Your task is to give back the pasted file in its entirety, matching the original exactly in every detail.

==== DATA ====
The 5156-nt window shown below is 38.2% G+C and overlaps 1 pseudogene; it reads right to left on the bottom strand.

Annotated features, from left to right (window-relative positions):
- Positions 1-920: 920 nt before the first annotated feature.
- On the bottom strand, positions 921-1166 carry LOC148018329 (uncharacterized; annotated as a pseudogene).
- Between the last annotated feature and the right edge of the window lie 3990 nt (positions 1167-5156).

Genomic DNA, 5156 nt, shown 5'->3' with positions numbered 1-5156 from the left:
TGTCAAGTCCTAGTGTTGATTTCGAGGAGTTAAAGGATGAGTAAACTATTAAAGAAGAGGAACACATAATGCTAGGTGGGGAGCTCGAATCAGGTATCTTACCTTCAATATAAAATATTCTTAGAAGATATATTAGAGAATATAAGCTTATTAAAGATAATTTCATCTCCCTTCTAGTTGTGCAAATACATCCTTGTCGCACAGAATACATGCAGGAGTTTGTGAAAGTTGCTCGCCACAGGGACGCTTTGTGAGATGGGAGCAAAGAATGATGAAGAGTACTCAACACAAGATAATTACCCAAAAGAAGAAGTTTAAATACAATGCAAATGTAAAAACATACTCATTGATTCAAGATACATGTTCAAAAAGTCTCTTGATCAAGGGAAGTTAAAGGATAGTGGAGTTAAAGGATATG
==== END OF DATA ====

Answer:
The 5156-nt window shown below is 38.2% G+C and overlaps 1 pseudogene; it reads right to left on the bottom strand.

Annotated features, from left to right (window-relative positions):
- Positions 1-920: 920 nt before the first annotated feature.
- On the bottom strand, positions 921-1166 carry LOC148018329 (uncharacterized; annotated as a pseudogene).
- Between the last annotated feature and the right edge of the window lie 3990 nt (positions 1167-5156).

Genomic DNA, 5156 nt, shown 5'->3' with positions numbered 1-5156 from the left:
TGTCAAGTCCTAGTGTTGATTTCGAGGAGTTAAAGGATGAGTAAACTATTAAAGAAGAGGAACACATAATGCTAGGTGGGGAGCTCGAATCAGGTATCTTACCTTCAATATAAAATATTCTTAGAAGATATATTAGAGAATATAAGCTTATTAAAGATAATTTCATCTCCCTTCTAGTTGTGCAAATACATCCTTGTCGCACAGAATACATGCAGGAGTTTGTGAAAGTTGCTCGCCACAGGGACGCTTTGTGAGATGGGAGCAAAGAATGATGAAGAGTACTCAACACAAGATAATTACCCAAAAGAAGAAGTTTAAATACAATGCAAATGTAAAAACATACTCATTGATTCAAGATACATGTTCAAAAAGTCTCTTGATCAAGGGAAGTTAAAGGATAGTGGAGTTAAAGGATATG